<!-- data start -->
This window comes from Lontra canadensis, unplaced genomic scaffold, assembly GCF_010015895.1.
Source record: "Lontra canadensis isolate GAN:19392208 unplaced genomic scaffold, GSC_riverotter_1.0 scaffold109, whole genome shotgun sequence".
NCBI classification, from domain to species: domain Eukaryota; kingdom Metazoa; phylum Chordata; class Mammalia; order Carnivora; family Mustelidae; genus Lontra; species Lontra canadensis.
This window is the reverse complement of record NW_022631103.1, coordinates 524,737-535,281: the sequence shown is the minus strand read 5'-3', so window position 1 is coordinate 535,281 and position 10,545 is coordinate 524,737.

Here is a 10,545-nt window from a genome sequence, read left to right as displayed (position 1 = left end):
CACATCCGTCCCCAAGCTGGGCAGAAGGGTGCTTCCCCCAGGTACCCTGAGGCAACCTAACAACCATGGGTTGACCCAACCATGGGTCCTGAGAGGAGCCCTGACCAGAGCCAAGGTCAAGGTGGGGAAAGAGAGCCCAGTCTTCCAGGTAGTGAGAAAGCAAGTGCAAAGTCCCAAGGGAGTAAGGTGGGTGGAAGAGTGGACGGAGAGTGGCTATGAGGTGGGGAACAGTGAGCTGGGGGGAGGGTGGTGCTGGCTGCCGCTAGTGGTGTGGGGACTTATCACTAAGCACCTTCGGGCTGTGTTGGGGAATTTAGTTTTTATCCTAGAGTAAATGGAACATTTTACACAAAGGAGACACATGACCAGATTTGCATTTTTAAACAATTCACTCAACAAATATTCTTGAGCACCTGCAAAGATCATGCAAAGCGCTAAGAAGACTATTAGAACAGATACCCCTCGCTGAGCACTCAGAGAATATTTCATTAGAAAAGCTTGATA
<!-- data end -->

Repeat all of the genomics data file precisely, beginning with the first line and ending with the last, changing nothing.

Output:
This window comes from Lontra canadensis, unplaced genomic scaffold, assembly GCF_010015895.1.
Source record: "Lontra canadensis isolate GAN:19392208 unplaced genomic scaffold, GSC_riverotter_1.0 scaffold109, whole genome shotgun sequence".
NCBI classification, from domain to species: domain Eukaryota; kingdom Metazoa; phylum Chordata; class Mammalia; order Carnivora; family Mustelidae; genus Lontra; species Lontra canadensis.
This window is the reverse complement of record NW_022631103.1, coordinates 524,737-535,281: the sequence shown is the minus strand read 5'-3', so window position 1 is coordinate 535,281 and position 10,545 is coordinate 524,737.

Here is a 10,545-nt window from a genome sequence, read left to right as displayed (position 1 = left end):
CACATCCGTCCCCAAGCTGGGCAGAAGGGTGCTTCCCCCAGGTACCCTGAGGCAACCTAACAACCATGGGTTGACCCAACCATGGGTCCTGAGAGGAGCCCTGACCAGAGCCAAGGTCAAGGTGGGGAAAGAGAGCCCAGTCTTCCAGGTAGTGAGAAAGCAAGTGCAAAGTCCCAAGGGAGTAAGGTGGGTGGAAGAGTGGACGGAGAGTGGCTATGAGGTGGGGAACAGTGAGCTGGGGGGAGGGTGGTGCTGGCTGCCGCTAGTGGTGTGGGGACTTATCACTAAGCACCTTCGGGCTGTGTTGGGGAATTTAGTTTTTATCCTAGAGTAAATGGAACATTTTACACAAAGGAGACACATGACCAGATTTGCATTTTTAAACAATTCACTCAACAAATATTCTTGAGCACCTGCAAAGATCATGCAAAGCGCTAAGAAGACTATTAGAACAGATACCCCTCGCTGAGCACTCAGAGAATATTTCATTAGAAAAGCTTGATA